The New York Times, which steadfastly refused to tell its readers about the effect that Jeremiah Wright's hateful preaching might have had on Barack Obama's faith, has devoted considerable space to exploring "How the Mormon Church Shaped Mitt Romney." It's a legitimate topic--as is Obama's religious background--but the Times carefully sets a trap for Romney: either he is a devotee of a faith that remains strange to many Americans, or else he is a religious hypocrite for abandoning his strict ideals in the political realm.
Behold Romney, religious nut:
Mr. Romney has also asked for divine sustenance during his political runs. The night before he declared his candidacy for governor, he and his family prayed at home with Gloria White-Hammond and Ray Hammond, friends and pastors of a Boston-area African Methodist Episcopal church.
His earlier failed run for United States Senate had all been part of God’s plan, Mrs. Romney told Ms. White-Hammond around that time. Mr. Romney had lost, but “just because God says for you to do something doesn’t mean the outcome is going to be what you want it to be,” Ms. White-Hammond remembered Mrs. Romney saying.
And behold the "chasm" between Romney's success as a politician and the humble demands of his church:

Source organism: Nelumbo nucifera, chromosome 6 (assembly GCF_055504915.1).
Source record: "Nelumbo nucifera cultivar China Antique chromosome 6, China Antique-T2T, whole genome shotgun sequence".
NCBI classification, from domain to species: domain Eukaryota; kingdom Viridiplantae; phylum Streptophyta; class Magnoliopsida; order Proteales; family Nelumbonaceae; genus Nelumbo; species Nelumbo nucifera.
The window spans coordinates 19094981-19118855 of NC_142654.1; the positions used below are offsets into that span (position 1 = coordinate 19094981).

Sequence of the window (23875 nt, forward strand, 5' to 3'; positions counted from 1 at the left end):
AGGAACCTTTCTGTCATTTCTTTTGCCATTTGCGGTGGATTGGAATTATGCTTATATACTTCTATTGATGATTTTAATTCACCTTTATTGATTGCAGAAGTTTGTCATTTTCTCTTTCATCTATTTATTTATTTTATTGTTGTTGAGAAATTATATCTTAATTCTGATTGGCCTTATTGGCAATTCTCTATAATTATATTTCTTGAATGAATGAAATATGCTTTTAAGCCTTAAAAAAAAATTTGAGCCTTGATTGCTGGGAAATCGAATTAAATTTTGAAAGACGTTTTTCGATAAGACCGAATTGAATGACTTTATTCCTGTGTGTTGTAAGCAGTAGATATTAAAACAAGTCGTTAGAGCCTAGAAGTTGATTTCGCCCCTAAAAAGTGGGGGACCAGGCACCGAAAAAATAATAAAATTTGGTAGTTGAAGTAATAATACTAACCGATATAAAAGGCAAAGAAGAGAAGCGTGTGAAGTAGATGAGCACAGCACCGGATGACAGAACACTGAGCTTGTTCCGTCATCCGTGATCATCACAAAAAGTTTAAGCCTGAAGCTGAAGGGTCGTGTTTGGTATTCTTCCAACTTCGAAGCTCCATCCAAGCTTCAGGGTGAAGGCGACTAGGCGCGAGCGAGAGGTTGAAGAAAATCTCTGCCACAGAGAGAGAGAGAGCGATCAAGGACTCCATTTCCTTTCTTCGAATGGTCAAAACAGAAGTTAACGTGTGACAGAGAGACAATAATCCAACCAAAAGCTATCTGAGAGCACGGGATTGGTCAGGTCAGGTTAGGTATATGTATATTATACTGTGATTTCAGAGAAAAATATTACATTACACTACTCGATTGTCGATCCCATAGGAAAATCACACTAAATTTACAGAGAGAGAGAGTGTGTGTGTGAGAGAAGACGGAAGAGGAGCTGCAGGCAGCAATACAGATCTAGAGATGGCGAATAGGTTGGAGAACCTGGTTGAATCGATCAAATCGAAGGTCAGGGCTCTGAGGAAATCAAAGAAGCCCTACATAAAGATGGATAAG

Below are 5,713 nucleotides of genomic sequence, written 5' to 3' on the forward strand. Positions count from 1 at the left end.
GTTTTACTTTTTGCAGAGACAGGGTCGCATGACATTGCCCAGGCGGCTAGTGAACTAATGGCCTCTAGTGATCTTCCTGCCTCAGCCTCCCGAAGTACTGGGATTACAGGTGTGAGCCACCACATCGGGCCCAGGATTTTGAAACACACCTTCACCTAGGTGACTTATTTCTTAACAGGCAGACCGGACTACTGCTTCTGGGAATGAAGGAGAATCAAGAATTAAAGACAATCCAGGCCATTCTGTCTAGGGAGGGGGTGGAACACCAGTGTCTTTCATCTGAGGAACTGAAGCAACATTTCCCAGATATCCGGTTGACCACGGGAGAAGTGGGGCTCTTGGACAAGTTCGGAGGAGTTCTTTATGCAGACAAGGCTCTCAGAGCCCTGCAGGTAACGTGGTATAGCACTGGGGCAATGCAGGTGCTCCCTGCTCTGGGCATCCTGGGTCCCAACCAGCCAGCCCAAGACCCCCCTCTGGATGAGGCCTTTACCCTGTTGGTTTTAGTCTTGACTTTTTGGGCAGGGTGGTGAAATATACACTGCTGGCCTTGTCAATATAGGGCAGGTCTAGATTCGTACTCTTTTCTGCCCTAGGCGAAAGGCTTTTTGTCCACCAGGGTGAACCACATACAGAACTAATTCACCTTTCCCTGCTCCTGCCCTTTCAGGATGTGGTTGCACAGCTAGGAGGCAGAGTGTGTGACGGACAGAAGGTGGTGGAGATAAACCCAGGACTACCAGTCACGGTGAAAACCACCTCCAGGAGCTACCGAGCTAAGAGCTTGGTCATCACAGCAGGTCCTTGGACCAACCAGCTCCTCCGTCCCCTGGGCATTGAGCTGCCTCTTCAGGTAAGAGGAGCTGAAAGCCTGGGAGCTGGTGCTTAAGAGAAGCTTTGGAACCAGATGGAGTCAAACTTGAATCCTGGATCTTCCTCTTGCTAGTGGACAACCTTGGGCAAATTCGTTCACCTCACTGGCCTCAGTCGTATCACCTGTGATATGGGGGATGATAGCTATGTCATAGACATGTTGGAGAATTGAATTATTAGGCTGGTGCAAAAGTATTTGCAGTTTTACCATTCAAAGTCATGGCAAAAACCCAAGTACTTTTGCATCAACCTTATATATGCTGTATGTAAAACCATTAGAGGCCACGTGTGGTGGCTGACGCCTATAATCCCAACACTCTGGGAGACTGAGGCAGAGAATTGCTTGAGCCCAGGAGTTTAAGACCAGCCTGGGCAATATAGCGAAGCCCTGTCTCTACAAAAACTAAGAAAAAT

But many also see a gap between his religious ideals — in Sunday school, he urged his students to act with the highest standards of kindness and integrity — and his political tactics. The chasm has been hard to reconcile, even though people close to him say he is serious about trying to do so.
Needless to say, the Times has never held Obama to anything like the same standard. It ignored the racist teachings of Wright's Trinity United Church of Christ--of which Obama was well aware, despite protestations to the contrary--and fails to hold him to account when his actions violate the tenets of that bizarre, radicalized and racialized congregation. (Wright himself has not been shy in attributing Obama's perceived compromises to political expediency--as well as to "the Jews.")
At times, the Times article does strike a sympathetic tone towards both Romney and his faith. But the glaring double-standard remains:
Just as Ronald Reagan deployed acting skills on the trail and Barack Obama relied on the language of community organizing, Mitt Romney bears the marks of the theology and culture of the Church of Jesus Christ of Latter-day Saints.
Obama remains shielded by the abstract "language of community organizing" from the fiery anti-American, antisemitic and racist language of Trinity United, which shaped him--by his own admission!--into the man he is today.